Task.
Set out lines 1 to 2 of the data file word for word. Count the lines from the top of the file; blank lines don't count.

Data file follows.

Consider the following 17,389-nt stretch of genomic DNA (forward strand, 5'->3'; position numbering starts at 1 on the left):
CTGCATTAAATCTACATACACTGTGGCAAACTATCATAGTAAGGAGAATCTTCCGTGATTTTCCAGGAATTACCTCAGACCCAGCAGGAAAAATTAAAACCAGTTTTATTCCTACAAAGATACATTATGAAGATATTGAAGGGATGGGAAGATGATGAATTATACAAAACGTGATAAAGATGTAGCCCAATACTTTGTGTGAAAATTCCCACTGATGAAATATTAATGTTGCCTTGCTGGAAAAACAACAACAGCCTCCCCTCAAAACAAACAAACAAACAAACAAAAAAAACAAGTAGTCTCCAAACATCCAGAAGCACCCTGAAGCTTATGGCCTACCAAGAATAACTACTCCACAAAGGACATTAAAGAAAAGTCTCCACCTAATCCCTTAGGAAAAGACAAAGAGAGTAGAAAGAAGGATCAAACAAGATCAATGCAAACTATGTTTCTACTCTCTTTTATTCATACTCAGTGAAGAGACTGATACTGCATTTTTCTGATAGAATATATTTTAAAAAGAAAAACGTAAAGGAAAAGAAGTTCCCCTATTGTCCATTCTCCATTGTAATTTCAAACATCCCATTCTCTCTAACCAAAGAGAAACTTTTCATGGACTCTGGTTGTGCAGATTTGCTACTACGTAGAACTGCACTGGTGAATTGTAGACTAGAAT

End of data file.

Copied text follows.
Consider the following 17,389-nt stretch of genomic DNA (forward strand, 5'->3'; position numbering starts at 1 on the left):
CTGCATTAAATCTACATACACTGTGGCAAACTATCATAGTAAGGAGAATCTTCCGTGATTTTCCAGGAATTACCTCAGACCCAGCAGGAAAAATTAAAACCAGTTTTATTCCTACAAAGATACATTATGAAGATATTGAAGGGATGGGAAGATGATGAATTATACAAAACGTGATAAAGATGTAGCCCAATACTTTGTGTGAAAATTCCCACTGATGAAATATTAATGTTGCCTTGCTGGAAAAACAACAACAGCCTCCCCTCAAAACAAACAAACAAACAAACAAAAAAAACAAGTAGTCTCCAAACATCCAGAAGCACCCTGAAGCTTATGGCCTACCAAGAATAACTACTCCACAAAGGACATTAAAGAAAAGTCTCCACCTAATCCCTTAGGAAAAGACAAAGAGAGTAGAAAGAAGGATCAAACAAGATCAATGCAAACTATGTTTCTACTCTCTTTTATTCATACTCAGTGAAGAGACTGATACTGCATTTTTCTGATAGAATATATTTTAAAAAGAAAAACGTAAAGGAAAAGAAGTTCCCCTATTGTCCATTCTCCATTGTAATTTCAAACATCCCATTCTCTCTAACCAAAGAGAAACTTTTCATGGACTCTGGTTGTGCAGATTTGCTACTACGTAGAACTGCACTGGTGAATTGTAGACTAGAAT